To make matters worse, we’d been beaten in the All-Star tournament. We weren’t eliminated, but they gave us a loss that we really couldn’t afford. There were bigger fish to fry than those pansies.
And as if that weren’t enough, when we were going into all-stars, the league had wanted our team to combine with the very same team that had just beaten us. They proposed that we draw an even number from each team, 50/50. In my mom’s eyes, this was absurd. We were light years better. There was only one or two girls that we wanted from their squad. She raised a hell of a stink with the league petitioning them to let the two teams enter separately. We wanted our regular league team intact for all-stars. It was unheard of. The uproar was unimaginable. She had a lot of pride on the line when we finally went into that tournament as simply “The Patriots”. By losing to the team we’d rejected, she had lost a lot of face and she knew that people were snickering.
We did too.
And that’s why we were scared.
I surveyed the situation carefully as I started throwing to warm-up. The team looked to me a lot to gauge her, and that day I couldn’t give them anything to work with. They asked me what to expect and I just said, “I’m not sure. She’s been real quiet. Just be good.” We were stony and afraid. Waiting for the axe to fall. We were sure it was coming.
We were just finishing warm-ups when my dad pulled into the parking lot. No one else noticed him but I watched him like a hawk. His face betrayed her. He looked kind and happy. Excited almost. I knew something was up. She had something up her sleeve.
She sat us in a semi-circle and our stomachs turned. This was it. The tongue-lashing. The rage. She could deliver one hell of a tirade when she wanted to and, to our knowledge, we had never let her down like this before. Not this bad. We were in the territory of the unknown. Trembling.
“Well,” she started, “I guess I don’t have to tell any of you that we stunk yesterday.”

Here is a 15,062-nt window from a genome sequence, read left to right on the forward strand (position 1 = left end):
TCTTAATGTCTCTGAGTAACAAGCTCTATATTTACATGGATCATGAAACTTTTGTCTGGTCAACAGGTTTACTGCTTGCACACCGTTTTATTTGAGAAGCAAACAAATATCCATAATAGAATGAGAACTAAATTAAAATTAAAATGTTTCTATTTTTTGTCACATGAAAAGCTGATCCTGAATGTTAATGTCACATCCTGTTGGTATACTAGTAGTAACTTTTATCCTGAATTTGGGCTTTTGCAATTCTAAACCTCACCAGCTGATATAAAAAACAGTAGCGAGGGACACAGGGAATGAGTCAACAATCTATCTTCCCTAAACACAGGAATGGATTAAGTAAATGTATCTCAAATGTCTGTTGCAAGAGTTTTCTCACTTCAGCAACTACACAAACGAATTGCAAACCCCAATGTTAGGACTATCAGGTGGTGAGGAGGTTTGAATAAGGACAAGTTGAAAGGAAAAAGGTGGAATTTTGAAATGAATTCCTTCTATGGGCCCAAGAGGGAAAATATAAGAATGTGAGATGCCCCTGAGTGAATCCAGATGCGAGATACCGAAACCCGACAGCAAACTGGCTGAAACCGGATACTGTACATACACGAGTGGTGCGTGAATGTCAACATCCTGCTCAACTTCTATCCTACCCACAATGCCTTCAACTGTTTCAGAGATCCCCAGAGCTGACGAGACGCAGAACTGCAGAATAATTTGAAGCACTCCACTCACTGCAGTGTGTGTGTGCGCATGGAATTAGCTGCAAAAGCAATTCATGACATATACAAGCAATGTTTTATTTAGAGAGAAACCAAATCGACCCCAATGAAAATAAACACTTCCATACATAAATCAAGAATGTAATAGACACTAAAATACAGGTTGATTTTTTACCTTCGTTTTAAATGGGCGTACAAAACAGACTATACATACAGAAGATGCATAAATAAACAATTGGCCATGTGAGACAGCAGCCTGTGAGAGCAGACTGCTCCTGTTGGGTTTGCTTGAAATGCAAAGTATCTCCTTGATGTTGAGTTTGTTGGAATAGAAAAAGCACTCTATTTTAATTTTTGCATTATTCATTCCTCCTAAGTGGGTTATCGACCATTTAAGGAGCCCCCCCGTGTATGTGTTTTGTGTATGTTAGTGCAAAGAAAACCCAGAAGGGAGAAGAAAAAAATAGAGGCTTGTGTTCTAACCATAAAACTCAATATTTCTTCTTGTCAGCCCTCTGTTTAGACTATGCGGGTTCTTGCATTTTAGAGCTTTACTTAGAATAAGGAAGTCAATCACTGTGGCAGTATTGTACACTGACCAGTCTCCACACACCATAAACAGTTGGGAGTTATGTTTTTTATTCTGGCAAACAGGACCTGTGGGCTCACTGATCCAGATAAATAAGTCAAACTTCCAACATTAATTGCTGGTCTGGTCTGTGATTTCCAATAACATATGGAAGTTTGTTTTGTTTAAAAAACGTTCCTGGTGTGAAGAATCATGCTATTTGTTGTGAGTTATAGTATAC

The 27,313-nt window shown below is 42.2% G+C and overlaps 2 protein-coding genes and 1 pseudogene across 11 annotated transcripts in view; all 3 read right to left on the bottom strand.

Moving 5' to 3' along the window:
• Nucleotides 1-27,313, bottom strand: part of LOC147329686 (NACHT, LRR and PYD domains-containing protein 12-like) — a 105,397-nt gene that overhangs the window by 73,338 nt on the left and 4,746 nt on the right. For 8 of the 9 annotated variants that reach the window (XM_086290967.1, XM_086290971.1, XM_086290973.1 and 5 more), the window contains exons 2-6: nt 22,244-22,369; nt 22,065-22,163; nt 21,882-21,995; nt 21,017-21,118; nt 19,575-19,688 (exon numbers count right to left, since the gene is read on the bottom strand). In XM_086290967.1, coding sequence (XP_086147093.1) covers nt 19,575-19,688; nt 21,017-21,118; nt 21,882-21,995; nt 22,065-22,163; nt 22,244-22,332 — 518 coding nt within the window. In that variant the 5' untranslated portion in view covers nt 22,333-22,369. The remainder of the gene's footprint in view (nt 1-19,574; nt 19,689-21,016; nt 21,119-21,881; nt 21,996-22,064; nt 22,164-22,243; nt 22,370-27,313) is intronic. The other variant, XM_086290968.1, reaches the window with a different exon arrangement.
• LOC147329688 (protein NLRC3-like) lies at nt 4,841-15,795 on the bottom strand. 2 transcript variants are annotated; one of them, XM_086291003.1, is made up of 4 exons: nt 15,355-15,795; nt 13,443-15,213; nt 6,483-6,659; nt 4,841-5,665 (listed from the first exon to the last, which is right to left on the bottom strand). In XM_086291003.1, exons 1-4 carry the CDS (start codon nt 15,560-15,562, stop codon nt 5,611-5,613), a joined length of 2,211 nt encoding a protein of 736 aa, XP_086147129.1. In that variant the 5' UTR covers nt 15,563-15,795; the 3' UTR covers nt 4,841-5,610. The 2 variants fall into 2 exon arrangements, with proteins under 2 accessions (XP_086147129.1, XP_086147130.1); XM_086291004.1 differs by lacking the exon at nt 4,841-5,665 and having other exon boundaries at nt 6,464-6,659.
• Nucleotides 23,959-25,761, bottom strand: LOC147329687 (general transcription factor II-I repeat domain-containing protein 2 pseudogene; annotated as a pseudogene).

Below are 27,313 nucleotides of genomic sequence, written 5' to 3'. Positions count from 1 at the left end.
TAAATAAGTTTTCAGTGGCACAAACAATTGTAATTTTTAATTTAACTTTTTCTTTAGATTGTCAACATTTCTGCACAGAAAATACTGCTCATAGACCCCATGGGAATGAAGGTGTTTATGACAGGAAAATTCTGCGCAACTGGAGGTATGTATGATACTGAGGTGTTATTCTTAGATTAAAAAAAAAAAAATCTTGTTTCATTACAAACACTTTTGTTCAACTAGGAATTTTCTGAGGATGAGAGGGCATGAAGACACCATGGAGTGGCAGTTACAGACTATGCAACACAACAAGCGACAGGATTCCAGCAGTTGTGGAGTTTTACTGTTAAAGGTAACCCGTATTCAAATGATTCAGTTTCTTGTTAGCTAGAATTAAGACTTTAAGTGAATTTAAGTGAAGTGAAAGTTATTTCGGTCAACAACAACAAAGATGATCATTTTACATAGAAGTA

We looked down.
“And I figured since everyone already knows that that’s not how we play ball, and that it will never happen again…”
We looked up.
“Why don’t we all just forget yesterday and have some root beer floats!”
We looked puzzled.
At first, we were too confused to move. But then we all turned and saw my dad at the picnic table with brown grocery bags. He was holding a bunch of tall cups that he’d grabbed from our house. He smiled at us with a smile that only he can give. It makes you think that the world is perfect.
Elation set in as we trampled each other running to be first in line. Holly tackled me around the knees halfway to the goal (she had a lot of brothers) and I brought Anna the Bully down with me as I went. In the end Daki arrived first, which was as it should be: she was the best, and the nicest person on the team. To this day I have never had a better root beer float. We were reveling in an overwhelming sense of relief as we devoured Forgiveness, in ice cream form.
The power of that day is beyond me. I imagine that perhaps the rest of the team won’t even remember it now but I will never forget. I remember it as the first day of many in my life that I would think, “My mom if a genius.” And not in that awe-filled way that little tiny kids think it. I felt it in a really profound way. It was a feeling I would later identify as pride.
But I was pre-adolescent and just figuring out that I had to reject my mother in order to maintain any kind of status in school or on the ball field. God forbid she know that thought ever crossed my mind. I compromised by telling her that it was “pretty cool” and that I thought she really pulled a number on everyone.
I think that if she put this through her pre-teen translator, she probably got the real message. At least I always hoped so.
We came back that weekend to take the tournament. After we eliminated the real competition, our rivals from across the hill (the ones who’d called us creampuffs!), winning by just a run in the final inning, we had to beat the team we’d rejected again take the title. It was a 30 – 0 shutout. It was slaughter. It was redemption.
Absolved, we rallied underneath the 3 foot tall district trophy and fidgeted through the ceremony where resentful league officials presented us with our victory pins. My mother’s feet did not touch the ground. We were grubby. And poor.
And we were champions.
Funny thing is – we always were champions. Before the trophies and the root beer floats. Before the awards ceremony. Before anyone finally gave in and came forward to acknowledge us, we knew we were winners. And we knew because she made us believe.
Because she was out there 4 days a week with her chipped fingernails and her faded gold bat. Because she loved us enough to show up – year after year after year. She believed in us and, following her example, we learned to believe in ourselves.
She made us see past our crappy equipment and our not-quite-up-to-par shoes. She made us entertain the impossible. She taught us more than just softball. She taught us how to fly.